When asked if there are any alternatives to securing these lots besides using a pieces of spruce lumber, Millay said other systems are expensive and possibly more problematic.

“The gate system that we have here, the mechanisms were here when I came here. They are typical of all the universities that I’ve ever visited,” he said.

“There are some systems where you have bollards that disappear into the ground and then come back up and so forth,” Millay said. Adding that “it’s very very expensive to do.”

“These [gates] are basically economical and basically reliable,” Millay said. “Like with any piece of mechanical equipment, you’re going to have failures. And outside, areas like that [Lot 15], you’re going to have some vandalism.”

Sibley said the high crime rate cannot be attributed to a gate system or non-functioning gate, but for where the lot is located.

“It is probably the least desirable location on campus, in my opinion, for vehicles,” Sibley said.

“Just because of where it’s located- it’s on the corner of 28th and Fairpark- and that’s not a good area,” Sibley said.

There are several things that can be done to help combat the higher rate of crime in these areas, with Sibley and Millay each offering ideas of ways to help deter crime.

Sibley said the arrival of Edward L. Smith, chief of police, DPS has been proactive in terms of patrolling. “Now, when the officers do patrol in their vehicles at night, their blue lights are flashing [as they go] through parking lots. So that’s kind of like a huge sign: guess what? We’re here.”

“If you see something that doesn’t fit, something that doesn’t look right, call us,” Sibley said.

Sibley said people shouldn’t hesitate to contact DPS if they feel uncomfortable or see something troubling because they can ask anyone to produce their student identification card, per university policy. “As university police, we can walk up to any person on this campus and ask for id and they have to show it to us,” Sibley said. “It doesn’t matter who you are.”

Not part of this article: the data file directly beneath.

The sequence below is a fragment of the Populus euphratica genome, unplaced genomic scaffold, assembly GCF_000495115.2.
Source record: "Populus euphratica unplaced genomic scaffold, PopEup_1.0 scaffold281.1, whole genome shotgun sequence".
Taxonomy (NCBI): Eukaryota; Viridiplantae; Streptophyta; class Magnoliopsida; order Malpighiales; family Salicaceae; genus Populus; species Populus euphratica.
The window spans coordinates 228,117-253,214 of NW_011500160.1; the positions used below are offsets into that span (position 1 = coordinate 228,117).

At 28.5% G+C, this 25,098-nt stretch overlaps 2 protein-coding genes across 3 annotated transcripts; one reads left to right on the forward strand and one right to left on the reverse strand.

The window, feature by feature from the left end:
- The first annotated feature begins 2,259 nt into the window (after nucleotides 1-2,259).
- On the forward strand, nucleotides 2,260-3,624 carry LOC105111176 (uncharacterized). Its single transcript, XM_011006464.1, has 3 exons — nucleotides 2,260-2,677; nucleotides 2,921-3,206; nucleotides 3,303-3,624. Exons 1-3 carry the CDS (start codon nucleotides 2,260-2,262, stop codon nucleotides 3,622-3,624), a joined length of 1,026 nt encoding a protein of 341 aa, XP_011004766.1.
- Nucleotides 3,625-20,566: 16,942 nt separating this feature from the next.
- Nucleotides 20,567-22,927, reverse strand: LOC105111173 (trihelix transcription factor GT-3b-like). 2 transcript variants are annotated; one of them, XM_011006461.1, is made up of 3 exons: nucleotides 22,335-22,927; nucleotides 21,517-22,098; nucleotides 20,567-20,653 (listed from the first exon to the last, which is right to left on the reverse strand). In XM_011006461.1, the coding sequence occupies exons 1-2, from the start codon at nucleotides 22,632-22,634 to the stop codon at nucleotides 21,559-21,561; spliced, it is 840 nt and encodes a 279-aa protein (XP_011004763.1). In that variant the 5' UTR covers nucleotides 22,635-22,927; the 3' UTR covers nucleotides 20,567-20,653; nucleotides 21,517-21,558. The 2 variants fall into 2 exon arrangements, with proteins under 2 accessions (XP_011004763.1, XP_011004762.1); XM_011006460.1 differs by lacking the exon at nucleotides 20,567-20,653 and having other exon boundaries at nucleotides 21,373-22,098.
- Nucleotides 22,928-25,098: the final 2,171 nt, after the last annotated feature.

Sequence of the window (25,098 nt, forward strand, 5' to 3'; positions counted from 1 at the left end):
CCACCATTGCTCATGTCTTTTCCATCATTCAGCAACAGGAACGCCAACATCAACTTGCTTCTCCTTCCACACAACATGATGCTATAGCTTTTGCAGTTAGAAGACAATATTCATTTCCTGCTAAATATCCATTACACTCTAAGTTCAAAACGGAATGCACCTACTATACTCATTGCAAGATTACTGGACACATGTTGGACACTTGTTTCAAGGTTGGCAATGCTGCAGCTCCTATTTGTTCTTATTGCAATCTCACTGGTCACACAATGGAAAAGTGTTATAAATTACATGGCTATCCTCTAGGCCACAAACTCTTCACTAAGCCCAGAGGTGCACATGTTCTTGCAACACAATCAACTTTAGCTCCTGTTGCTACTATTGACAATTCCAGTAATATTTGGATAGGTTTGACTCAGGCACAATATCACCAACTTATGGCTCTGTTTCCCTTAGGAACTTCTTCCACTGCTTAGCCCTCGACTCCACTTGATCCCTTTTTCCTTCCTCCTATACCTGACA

Millay said the annual campus lighting walk helps facilities maintenance know where they should install new lighting or replace burnt out bulbs, which can help keep areas illuminated properly.

“Tree limbs grow over time and once in a while, they’ll start to get in the way of the lighting, so we need to trim those,” Millay said

“That’s not only so that the light can find its way to where it needs to, but its so as you’re walking, you can see someone that might be lurking otherwise.”

Millay said the campus routinely undergoes “CPTED” (pronounced: sept-ed), or crime prevention through environmental design, audits. These audits help campus officials identify possible weak points on campus.

“I don’t think there’s a silver bullet,” Millay said of the crime hot spots on campus.

“If there was one answer that was going to solve our problems, I’m sure people smarter than me would have thought of it and put it in place by now. But, I think it’s a lot of little things that make the difference.”